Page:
The death of ‘Fat Jeff’

LET me introduce you to someone I used to know.

I like calling him “Fat Jeff.”

“Fat Jeff” materialized in my life over the process of time. He didn’t jump into my skin overnight … it was a slow and wonderful process of transformation, with months of consuming the finest milk chocolates,

luscious quarter and half pound cheeseburgers smothered in sautéed onions, and endless bags of sugar-coated caramel popcorn.

Sugar sweet beverages became the drink “du jour” and the only time “Fat Jeff” partook of physical activity was when he waddled from his static computer chair over to the freezer where he had his private stash of frozen chocolate candy bars that were ravenously consumed when prying eyes were turned away.

“Fat Jeff” was an overstuffed pig who relished his life in his pen; rolling around in an endless array of fast food, white rice and processed canned meats, smothered in a thick rich gravy of high fructose corn syrup.

Ah … life was grand.

Unable to view his toes while standing, “Fat Jeff” had a belly so protruding that at first glance one might think it possible for a man to be in his third trimester of pregnancy; his right leg covered with painfully itchy diabetic ulcer sores caused by a blood sugar count in excess of 330.

At his zenith, weighing in at 260 lbs. of rolling flesh, “Fat Jeff” was a poster child for a pending heart attack.

But all this came crashing down last July 4 when his blood pressure spiked to 160/90 (120/80 is considered normal) and in a panic, “Fat Jeff” ran to a local cardiologist who immediately ordered up a resting EKG and ultrasound of his heart. The results were not encouraging for “Fat Jeff” who had been pressing his girth onto the straight and narrow pathway toward an enlarged heart and near certain death.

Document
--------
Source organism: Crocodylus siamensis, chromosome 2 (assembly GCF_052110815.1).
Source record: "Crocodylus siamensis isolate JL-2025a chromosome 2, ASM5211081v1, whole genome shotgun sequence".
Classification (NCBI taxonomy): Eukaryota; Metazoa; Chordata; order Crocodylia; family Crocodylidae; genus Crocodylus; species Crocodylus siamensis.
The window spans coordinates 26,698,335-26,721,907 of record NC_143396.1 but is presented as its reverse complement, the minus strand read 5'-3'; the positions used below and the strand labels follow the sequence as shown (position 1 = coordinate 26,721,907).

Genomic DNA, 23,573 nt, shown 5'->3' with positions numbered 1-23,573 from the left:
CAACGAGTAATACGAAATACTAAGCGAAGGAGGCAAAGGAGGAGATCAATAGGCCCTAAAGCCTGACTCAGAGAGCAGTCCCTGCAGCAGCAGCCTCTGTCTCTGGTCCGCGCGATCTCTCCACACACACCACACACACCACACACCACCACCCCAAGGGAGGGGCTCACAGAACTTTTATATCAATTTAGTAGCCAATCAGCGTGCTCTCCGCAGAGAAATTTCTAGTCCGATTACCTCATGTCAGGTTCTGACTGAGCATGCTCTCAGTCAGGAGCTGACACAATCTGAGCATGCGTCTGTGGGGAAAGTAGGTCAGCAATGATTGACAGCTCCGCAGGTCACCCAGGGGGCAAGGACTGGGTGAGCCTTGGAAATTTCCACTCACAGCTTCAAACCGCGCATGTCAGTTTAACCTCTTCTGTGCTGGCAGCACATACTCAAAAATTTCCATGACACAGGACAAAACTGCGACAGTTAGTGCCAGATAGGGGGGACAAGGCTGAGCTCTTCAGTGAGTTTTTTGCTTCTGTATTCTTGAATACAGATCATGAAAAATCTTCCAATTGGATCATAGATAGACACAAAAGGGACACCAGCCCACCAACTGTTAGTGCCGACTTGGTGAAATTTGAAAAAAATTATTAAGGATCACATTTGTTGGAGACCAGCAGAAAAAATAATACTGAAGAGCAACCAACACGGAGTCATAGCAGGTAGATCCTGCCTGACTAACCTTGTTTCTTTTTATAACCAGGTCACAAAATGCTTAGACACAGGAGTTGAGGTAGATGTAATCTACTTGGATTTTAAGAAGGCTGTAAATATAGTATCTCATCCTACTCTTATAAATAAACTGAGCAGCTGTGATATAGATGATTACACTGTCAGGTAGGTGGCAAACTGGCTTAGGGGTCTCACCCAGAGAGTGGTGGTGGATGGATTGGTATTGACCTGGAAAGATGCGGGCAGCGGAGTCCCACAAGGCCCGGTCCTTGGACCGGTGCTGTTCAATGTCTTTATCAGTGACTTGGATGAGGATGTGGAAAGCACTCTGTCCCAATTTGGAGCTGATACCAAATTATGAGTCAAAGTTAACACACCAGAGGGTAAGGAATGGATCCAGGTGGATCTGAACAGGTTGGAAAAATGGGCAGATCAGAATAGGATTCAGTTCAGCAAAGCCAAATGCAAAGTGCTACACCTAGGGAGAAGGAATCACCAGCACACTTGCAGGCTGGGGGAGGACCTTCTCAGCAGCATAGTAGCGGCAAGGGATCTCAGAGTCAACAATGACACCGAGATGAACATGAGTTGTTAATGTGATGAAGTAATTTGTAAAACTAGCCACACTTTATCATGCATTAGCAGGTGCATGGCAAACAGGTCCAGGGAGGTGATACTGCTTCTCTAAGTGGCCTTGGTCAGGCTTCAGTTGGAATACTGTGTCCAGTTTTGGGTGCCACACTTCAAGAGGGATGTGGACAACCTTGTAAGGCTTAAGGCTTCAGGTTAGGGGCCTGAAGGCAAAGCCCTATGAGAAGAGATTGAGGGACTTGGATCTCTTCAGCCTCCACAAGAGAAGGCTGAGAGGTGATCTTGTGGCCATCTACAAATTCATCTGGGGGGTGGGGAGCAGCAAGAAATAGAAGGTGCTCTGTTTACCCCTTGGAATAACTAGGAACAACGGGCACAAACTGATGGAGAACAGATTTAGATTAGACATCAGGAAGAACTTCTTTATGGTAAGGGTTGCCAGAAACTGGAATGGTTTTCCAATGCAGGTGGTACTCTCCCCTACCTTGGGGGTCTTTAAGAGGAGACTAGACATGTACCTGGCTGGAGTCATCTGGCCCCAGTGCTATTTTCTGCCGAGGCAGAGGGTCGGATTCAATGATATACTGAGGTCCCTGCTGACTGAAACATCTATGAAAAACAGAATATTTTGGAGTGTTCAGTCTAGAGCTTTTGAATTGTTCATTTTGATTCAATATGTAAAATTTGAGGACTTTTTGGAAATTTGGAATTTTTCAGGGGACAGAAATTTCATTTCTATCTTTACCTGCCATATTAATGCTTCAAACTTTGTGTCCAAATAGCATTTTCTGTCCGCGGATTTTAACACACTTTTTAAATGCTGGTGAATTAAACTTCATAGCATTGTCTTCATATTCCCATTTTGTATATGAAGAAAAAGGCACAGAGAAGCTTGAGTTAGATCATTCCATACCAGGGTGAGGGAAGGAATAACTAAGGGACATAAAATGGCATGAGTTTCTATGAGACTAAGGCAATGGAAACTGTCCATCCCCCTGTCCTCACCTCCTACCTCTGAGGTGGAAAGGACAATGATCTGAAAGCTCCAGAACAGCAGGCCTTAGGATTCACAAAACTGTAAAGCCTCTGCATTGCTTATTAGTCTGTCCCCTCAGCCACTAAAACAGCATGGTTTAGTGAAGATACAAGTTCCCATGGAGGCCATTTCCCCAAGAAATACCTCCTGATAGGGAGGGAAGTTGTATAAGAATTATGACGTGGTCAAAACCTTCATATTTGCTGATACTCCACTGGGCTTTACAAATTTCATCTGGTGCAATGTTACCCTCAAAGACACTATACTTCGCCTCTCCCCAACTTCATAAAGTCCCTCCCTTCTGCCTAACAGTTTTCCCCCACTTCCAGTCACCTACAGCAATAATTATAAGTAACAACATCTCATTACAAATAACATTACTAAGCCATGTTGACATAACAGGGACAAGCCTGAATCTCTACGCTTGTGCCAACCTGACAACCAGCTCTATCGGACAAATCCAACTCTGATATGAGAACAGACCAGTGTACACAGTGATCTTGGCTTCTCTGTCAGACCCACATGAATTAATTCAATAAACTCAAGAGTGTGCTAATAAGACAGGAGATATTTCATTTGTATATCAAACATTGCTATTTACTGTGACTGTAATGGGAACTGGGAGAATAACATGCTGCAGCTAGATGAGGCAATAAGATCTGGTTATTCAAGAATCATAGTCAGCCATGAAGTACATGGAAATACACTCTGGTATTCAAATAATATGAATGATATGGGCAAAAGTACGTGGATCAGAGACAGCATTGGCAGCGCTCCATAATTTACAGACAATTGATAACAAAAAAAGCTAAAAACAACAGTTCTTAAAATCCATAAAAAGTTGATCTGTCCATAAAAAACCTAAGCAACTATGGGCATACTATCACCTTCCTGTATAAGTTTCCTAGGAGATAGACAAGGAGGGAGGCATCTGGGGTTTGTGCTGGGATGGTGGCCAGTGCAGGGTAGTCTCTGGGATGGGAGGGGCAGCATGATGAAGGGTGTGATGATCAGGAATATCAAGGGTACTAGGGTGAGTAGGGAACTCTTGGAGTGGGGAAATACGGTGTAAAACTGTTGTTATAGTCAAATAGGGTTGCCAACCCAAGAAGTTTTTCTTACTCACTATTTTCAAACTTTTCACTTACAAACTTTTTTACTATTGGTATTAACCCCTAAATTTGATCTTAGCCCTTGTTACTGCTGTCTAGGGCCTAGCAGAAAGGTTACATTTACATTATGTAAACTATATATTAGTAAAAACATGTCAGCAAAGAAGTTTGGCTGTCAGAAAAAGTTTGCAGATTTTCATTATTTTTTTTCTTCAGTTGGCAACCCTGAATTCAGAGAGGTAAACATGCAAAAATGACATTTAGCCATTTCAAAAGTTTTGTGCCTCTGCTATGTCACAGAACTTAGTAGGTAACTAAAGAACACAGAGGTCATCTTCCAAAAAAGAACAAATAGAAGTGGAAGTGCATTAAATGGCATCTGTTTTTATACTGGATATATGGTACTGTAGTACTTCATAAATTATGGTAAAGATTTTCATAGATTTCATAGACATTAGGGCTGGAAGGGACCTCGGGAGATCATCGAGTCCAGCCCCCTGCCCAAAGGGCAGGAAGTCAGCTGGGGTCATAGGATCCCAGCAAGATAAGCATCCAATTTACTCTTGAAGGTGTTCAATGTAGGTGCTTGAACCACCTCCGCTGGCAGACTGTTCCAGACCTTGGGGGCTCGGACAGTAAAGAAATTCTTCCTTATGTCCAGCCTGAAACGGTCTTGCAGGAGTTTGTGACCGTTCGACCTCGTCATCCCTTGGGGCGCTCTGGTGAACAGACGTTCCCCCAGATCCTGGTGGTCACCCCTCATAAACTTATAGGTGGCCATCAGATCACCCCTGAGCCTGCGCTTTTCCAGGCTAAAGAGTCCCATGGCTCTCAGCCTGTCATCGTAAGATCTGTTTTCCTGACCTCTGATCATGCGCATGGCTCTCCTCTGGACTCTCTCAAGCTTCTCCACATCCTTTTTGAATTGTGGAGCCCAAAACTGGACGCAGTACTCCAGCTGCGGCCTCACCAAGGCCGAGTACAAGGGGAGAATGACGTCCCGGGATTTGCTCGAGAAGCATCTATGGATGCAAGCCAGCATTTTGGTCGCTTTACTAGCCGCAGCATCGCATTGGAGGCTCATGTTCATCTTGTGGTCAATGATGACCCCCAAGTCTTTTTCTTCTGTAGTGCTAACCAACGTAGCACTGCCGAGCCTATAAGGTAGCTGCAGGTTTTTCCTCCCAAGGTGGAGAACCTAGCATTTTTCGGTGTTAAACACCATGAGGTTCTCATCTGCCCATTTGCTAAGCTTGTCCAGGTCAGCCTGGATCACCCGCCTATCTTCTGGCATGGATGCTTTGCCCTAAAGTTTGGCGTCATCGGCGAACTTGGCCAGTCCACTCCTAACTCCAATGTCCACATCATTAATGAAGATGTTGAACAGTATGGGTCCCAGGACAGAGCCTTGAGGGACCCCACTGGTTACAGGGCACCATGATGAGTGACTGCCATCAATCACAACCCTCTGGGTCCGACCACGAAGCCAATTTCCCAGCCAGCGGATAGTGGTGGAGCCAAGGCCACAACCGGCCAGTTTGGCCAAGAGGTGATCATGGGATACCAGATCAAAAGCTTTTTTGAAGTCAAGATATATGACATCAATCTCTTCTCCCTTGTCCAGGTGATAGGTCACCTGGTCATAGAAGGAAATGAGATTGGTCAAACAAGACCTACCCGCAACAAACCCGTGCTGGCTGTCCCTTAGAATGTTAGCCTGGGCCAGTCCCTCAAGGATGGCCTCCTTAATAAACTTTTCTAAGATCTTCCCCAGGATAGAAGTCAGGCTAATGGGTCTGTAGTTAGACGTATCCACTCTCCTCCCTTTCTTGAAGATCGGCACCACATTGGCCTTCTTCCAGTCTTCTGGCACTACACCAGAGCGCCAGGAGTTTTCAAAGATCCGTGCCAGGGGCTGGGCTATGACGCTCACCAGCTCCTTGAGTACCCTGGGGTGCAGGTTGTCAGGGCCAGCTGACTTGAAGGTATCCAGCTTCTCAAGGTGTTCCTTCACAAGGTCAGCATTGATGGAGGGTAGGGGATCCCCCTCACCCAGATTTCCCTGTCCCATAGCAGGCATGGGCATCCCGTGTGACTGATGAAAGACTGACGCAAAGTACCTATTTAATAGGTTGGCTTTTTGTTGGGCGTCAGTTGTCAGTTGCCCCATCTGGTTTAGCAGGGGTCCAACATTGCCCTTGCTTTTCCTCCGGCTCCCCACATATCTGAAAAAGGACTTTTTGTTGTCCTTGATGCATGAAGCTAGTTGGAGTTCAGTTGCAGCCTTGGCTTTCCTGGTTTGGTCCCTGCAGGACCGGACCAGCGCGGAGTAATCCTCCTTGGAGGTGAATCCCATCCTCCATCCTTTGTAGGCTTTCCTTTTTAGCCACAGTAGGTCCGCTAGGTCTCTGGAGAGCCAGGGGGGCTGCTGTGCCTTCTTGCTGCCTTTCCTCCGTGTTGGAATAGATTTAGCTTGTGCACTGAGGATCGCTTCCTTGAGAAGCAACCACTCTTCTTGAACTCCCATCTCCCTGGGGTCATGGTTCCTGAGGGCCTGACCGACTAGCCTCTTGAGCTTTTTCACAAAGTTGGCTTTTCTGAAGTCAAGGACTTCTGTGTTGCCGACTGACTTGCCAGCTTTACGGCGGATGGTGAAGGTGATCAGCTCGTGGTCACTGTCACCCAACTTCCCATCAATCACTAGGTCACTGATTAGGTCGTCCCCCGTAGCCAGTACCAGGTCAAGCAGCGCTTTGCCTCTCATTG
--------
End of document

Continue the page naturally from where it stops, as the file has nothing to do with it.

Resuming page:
So—on that day—“Fat Jeff” died an immediate and swift death.

There were no funeral notices; no last milk chocolate candy bars lined up to bid him a tearful adieu as he faded away into a ghostly form, hopefully never to return.

In his place is “New Jeff” whom of this writing, now inhabits the skin I live.

In order for “Fat Jeff” to truly die, I had to take stock of myself and look forward to the positive.

As an active member of the Church of Jesus Christ of Latter-day Saints, I had a number of great things already going for me.